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Brain damaged teenager continues to beat the odds amid covid-19 hardships

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Most people will not remember the tragic story of Brian Diamond, who as a toddler was shot through the head in gang warfare outside of his Heinz Park home in July of 2006.  Three year old, Brian was playing in his grandmother’s front yard when a bullet ripped through his head and removed more than half of his brain. Brian was put on a life support machine and given only three days to live. Miraculously as doctors were preparing to turn off his machine, Brian gained consciousness and against all odds celebrated his 17th birthday at the weekend. However, since the incident, brain-damaged and quadriplegic Brian has been confined to either a wheelchair or more recently his bed.

Brain’s mother, Ronelle Diamond who was also shot during the incident said the gangsters who caused the heinous crime were never caught.

“It all took place on a Sunday afternoon. We were enjoying the sun and Brian was playing beside me, at that point I was aware that the gangsters were being hostile toward each other but I never imagined our lives would change so drastically,” said Diamond.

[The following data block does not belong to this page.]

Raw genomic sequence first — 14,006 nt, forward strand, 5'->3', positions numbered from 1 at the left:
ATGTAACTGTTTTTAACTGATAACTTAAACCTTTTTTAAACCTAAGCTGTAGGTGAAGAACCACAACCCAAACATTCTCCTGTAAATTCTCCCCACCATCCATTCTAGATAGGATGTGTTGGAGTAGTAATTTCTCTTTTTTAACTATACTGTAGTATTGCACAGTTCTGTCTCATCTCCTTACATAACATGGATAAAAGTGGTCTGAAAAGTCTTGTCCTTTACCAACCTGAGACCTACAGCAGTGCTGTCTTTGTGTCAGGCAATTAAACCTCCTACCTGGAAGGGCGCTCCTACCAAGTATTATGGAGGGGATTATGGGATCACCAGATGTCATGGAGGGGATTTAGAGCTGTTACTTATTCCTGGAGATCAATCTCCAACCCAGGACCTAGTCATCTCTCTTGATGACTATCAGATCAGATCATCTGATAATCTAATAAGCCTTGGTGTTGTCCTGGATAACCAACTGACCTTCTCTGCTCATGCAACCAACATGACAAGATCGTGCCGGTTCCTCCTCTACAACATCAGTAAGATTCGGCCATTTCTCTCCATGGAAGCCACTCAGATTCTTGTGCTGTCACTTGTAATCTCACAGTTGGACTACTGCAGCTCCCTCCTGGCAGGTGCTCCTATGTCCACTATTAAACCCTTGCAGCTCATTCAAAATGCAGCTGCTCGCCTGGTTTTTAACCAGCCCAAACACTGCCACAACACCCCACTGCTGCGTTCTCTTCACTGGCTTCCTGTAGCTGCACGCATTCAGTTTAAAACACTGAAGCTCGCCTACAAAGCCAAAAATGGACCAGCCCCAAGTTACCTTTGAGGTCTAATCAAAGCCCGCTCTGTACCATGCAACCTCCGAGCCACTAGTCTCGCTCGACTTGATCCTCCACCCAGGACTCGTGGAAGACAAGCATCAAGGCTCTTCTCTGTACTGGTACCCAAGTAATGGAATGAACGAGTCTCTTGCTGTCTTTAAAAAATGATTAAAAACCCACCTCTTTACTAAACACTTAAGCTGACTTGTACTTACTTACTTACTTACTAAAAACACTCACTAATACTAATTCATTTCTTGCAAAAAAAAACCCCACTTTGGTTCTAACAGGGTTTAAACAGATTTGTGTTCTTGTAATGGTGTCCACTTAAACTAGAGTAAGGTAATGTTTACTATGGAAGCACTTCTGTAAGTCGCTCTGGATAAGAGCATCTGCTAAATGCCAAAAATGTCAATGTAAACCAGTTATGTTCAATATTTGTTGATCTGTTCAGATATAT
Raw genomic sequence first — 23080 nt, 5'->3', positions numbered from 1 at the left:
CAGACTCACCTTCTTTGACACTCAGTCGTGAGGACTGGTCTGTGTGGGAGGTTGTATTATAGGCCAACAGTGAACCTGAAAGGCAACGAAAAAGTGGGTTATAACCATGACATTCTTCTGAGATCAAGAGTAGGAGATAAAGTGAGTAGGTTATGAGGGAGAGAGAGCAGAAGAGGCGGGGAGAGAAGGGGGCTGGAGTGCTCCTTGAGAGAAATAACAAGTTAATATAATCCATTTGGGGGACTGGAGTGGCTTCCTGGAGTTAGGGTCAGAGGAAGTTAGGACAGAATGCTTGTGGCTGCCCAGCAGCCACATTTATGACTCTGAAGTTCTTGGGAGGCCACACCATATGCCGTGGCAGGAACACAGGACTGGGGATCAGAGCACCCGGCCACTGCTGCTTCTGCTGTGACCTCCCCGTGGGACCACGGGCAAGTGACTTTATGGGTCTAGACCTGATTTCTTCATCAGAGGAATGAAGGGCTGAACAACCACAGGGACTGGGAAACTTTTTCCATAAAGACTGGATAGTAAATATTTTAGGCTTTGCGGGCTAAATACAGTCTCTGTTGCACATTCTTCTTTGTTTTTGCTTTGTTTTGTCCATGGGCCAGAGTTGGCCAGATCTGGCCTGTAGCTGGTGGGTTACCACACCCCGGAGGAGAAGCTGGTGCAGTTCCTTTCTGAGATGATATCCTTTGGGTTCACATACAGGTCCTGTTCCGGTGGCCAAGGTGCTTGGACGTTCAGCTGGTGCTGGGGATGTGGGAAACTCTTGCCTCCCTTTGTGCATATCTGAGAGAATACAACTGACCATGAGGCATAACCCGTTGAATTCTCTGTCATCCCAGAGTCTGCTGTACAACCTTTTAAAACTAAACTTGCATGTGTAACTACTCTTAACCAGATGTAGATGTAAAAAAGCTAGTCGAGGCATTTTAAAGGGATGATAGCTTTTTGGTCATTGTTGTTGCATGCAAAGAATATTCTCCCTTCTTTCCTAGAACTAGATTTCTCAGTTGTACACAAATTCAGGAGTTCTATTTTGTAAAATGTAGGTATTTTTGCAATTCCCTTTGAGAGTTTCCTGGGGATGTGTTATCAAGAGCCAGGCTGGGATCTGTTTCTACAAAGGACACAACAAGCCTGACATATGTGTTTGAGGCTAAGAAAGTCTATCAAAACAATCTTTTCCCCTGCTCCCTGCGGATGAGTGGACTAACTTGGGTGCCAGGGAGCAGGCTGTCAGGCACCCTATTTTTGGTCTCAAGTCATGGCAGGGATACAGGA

Ronelle was shot in the lower back.

“The gangsters that were caught turned out to be the wrong men and they were let free and the case came to a grinding halt,” sighed a defeated Diamond.

It has been a difficult road for Ronelle to take care of Brian and her three other children. She said she can’t find work because Brian is completely helpless and needs to be cared for around the clock.

“He was at Red Cross Children’s Hospital for three months and then at Groote Scuur for another three months. The court wanted to remove him from my care because I was 17 at the time but my mother stepped in and said she would help me raise him and we have been doing our best ever since,” stated Diamond.

Brain’s grandmother, Mary Waterloo detailed that Brain has outgrown his wheelchair and now finds himself laying for the most part of the day. This has caused severe obscure morphing of his lower body.

“Brian would need a specialized wheelchair to help unmangle his limbs,” said Waterloo.

Waterloo continued by saying that COVID-19 has caused even further distress on the unemployed family of ten.

“I can’t go out and do any domestic work because people won’t accept me into their homes because they’re afraid I have the virus and I don’t want to sit in queues in the clinic because then I might sit next to someone who has the disease and then contract it by accident. It is a nightmare,” said Waterloo.

Since the story was shared on our social media pages. Brian’s family has seen a huge outpour of donors. His story has even gained traction from Springbok captain Siya Kolisi. Ronelle has thanked the Voice of the Cape listeners profusely and asked them to continue donating generously.

The family can be contacted on 0681658815.

Donations can be made directly into Brian’s account:

Capitec

Account number: 1143650083

Branch number: 470010


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